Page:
5 Oct 2016

Russia sends missile system to Tartus base in Syria

8:48 am on 5 October 2016

Russia has confirmed it has sent an S-300 air defence missile system to its naval base in Syria's port of Tartus.

Defence ministry spokesman Igor Konashenkov said the purpose of the system was to guarantee the security of the base from the air.

The move comes amid growing tension with the West. On Monday, the US halted talks with Russia on trying to co-ordinate air strikes against jihadists.

A ceasefire brokered by Washington and Moscow collapsed last month.

Smoke rises after a residential area in the Darat Izza neighbourhood of Aleppo was bombed, apparently by Russia.

Smoke rises after a residential area in the Darat Izza neighbourhood of Aleppo was bombed, apparently by Russia. Photo: AFP

"Let me remind you that the S-300 is a purely defensive system and poses no threat to anyone," Maj-Gen Konashenkov said.

"It is unclear why the deployment of the S-300 caused such alarm among our Western partners."

The spokesman said the system was similar to one earlier deployed at sea on the cruiser Moskva.

On Monday, the US said it was suspending talks with Russia over Syria, accusing Moscow of having "failed to live up" to its commitments under the ceasefire deal.

Washington blamed Russia and the Syrian government for intensifying attacks against civilians, including rebel-held areas in eastern Aleppo.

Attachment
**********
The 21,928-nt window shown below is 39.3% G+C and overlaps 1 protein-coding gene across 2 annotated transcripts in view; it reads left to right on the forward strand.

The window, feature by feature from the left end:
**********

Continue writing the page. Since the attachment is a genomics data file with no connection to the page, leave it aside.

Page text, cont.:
US state department spokesman John Kirby said Moscow and Syrian President Bashar al-Assad's troops had been "targeting critical infrastructure such as hospitals and preventing humanitarian aid from reaching civilians in need, including through the 19 September attack on a humanitarian aid convoy".

Moscow strongly denies involvement of its own or Syrian planes in the deadly aid convoy strike, and says the incident was caused by fire on the ground and not by an air strike.

Hundreds of people, including children, have died since government forces launched an offensive to take full control of Aleppo after the week-long truce lapsed.

Responding to the suspension of the talks, Russia said it regretted the US move, accusing Washington of trying to shift blame for the collapse of the ceasefire.

"Washington simply did not fulfil the key condition of the agreement to improve the humanitarian condition around Aleppo," Russian foreign ministry spokeswoman Maria Zakharova said.

She also said that the US had failed to divide jihadist groups in Syria from the moderate opposition.

Russia and the US were due to convene in Geneva to try to co-ordinate air strikes against jihadist groups, but American officials were told to return home.

The US also said that it would withdraw personnel "that had been dispatched in anticipation of the possible establishment of the Joint (US-Russian) Implementation Centre".

However, the two sides would keep talking about counter-terrorism operations in Syria to avoid unnecessary clashes.

Get the RNZ app

for ad-free news and current affairs